Category Archives: 2013 Summer class

Midterm — Programming at Facebook

For my developer profile, I selected a programmer whose employer is the intersection of journalism, public relations and media — social networking behemoth Facebook, Inc.

Vincent Song’s aspirations for becoming an expert with computers started at a young age, and the seeds of interest were planted when he joined his middle school’s robotics team.

From a young age

His experience programming robots to complete simple commands eventually led to him trying his hand at other small projects, such as Android applications, in his early teenage years.

But it wasn’t until after he graduated from secondary school and started his computer science degree at the University of Maryland – College Park that he started learning about web development.

“I worked at an internship where one of the responsibilities included me modifying some of their webpages,” Song said of his initial internship experience at Facebook, Inc., in Mountain View, California. “I also created a small exit survey program for them as well.”

Song said he grew accustomed to using a number of tools on a daily basis, such as a text editor called “Atom,” which is an open source editor maintained by GitHub. He’s also used Python, PHP, .NET and Node JS for developing full stack web projects.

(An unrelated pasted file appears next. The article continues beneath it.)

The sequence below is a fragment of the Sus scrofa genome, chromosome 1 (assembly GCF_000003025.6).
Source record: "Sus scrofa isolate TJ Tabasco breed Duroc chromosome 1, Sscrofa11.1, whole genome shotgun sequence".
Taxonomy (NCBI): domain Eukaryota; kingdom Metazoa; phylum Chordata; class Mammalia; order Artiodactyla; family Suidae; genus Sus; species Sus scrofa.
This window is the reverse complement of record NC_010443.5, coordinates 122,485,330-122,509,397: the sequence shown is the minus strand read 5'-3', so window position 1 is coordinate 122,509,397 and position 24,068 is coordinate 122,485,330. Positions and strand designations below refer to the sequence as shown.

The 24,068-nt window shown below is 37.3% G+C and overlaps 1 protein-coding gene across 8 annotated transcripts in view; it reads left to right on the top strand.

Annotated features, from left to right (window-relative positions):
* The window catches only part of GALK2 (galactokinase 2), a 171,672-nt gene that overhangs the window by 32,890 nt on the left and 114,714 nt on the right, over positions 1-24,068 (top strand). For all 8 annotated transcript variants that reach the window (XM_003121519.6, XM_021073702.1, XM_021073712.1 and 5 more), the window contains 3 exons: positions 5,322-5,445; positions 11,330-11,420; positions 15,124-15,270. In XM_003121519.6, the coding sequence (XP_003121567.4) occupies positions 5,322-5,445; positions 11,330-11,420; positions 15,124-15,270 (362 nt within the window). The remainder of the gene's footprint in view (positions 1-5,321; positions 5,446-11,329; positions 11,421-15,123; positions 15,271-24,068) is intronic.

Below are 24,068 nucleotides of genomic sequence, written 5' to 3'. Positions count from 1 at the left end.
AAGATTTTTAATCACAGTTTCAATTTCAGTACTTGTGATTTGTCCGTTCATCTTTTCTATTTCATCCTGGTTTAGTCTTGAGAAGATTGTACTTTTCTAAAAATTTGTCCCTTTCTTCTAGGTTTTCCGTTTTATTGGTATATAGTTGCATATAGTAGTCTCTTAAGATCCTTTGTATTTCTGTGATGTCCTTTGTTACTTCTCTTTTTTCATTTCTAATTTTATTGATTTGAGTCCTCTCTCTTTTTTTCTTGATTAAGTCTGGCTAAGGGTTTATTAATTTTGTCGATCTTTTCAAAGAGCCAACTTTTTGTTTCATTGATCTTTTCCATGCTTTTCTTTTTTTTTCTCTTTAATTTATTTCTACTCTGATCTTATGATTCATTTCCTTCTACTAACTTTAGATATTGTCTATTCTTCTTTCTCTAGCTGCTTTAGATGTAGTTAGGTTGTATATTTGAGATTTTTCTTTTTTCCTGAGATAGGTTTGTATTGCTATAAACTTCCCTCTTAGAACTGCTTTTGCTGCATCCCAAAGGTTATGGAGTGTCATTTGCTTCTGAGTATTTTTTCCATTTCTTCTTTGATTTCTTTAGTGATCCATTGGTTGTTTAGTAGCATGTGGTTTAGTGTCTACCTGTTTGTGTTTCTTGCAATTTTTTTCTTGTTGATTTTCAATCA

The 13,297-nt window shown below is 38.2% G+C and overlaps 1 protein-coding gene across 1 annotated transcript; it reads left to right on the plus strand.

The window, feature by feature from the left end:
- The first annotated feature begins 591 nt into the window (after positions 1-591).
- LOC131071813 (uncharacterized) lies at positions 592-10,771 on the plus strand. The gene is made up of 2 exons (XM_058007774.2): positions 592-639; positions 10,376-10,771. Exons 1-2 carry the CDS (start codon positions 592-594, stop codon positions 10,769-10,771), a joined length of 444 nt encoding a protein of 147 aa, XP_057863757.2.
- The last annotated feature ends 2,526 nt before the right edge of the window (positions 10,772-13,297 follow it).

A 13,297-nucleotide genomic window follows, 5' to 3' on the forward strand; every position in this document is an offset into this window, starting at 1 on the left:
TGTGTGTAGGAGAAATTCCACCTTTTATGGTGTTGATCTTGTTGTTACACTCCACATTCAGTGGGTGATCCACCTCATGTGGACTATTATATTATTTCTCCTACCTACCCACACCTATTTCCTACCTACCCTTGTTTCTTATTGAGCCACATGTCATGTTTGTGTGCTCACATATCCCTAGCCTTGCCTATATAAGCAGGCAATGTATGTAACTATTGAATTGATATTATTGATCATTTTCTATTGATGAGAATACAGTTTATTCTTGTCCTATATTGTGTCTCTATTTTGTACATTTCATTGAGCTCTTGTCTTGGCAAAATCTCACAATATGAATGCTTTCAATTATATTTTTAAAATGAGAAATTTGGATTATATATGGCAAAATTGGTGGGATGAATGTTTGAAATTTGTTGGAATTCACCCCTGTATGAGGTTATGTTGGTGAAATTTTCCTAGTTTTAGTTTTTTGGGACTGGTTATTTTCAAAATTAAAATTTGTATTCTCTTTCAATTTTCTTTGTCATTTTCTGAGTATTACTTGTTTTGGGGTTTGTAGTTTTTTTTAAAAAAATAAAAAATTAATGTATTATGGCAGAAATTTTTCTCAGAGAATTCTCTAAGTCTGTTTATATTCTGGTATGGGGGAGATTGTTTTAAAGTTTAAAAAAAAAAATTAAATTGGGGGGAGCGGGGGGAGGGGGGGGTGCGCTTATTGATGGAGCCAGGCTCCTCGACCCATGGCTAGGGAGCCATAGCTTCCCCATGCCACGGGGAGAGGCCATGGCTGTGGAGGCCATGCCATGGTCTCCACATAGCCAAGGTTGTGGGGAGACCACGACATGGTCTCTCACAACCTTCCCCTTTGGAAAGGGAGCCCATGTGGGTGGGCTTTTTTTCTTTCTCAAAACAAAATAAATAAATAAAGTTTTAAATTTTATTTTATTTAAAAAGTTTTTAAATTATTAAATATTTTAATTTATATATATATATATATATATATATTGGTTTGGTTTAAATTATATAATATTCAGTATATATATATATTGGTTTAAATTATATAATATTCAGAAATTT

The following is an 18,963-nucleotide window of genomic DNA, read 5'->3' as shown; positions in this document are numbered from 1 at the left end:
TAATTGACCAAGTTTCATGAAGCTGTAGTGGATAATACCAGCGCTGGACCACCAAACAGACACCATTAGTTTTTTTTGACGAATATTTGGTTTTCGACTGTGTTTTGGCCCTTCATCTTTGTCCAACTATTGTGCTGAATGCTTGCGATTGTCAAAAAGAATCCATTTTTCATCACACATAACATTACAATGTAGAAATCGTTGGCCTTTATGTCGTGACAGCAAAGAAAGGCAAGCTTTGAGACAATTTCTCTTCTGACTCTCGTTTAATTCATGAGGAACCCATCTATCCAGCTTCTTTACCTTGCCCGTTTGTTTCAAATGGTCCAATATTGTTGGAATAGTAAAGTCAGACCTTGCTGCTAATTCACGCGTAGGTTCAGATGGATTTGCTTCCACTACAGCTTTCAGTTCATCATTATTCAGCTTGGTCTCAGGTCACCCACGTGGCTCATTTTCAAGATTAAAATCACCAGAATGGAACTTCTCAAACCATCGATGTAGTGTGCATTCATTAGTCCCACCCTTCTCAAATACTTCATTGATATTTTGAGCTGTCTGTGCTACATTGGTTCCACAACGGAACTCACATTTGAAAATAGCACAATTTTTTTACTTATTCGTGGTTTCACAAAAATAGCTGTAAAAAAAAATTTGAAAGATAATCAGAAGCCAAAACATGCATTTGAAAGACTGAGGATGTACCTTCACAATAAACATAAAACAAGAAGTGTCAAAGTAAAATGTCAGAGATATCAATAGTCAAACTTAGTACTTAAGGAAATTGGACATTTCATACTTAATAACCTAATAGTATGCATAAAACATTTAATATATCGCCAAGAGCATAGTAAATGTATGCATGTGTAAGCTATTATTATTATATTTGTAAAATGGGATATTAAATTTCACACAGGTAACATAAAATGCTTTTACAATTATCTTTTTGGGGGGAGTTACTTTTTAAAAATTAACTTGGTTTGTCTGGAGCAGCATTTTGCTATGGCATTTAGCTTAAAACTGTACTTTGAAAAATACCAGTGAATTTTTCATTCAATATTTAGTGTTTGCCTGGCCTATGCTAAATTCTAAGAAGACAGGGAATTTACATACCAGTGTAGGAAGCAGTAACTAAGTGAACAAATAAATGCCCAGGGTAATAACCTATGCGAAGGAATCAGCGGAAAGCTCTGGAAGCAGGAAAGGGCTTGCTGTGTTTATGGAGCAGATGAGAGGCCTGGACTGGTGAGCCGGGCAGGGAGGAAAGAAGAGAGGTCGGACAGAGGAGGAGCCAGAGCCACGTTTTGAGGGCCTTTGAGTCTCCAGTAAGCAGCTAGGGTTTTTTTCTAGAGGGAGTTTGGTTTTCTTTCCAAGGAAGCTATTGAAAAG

Facebook: A New World

The company “Facebook” is a household name, and its services — enjoyed by billions of people across the world — are easily accessible for all locations and usable for all ages because of the expertise and ingenuity of people like Song.

Web developers and programmers are needed within most private and government industries, from journalistic organizations to public relations companies and elected officials.

And with the advent of new technologies like the nascent “social media industry” with real estate on all of those grounds, Song and his teammates are both privileged and cursed with responsibilities that programmers don’t always have.

For instance, there is the user-friendly aspect of Facebook, which includes the basic caption and photo posting, along with video sharing. And there is Facebook for journalism companies and businesses, which tackles publishing, job listing creation, news sharing and aggregation and a number of other roles that bundles Craigslist, Penguin House, and the daily newspaper all into one package.

And Facebook for developers is an entirely new world.

There are a number of different tools that Song’s company has developed for outsiders wanting to use Facebook. There’s the API documentation resolver, which allows users to find documentation pages for any API request. There’s the object visibility debugger and general Facebook debugger, which allows users – generally news organizations – to manually scrape recently updated posts and pull new information linked from an outside source (news site) as quickly as possible.

There’s the app security checkup, which allows users to spot vulnerabilities in their own apps and edit their settings. This helpful function is undoubtedly pointed toward the nature of early coding’s open source nature, where developers as a competitive, yet ethical, community work together to improve the overall quality of their user’s experience.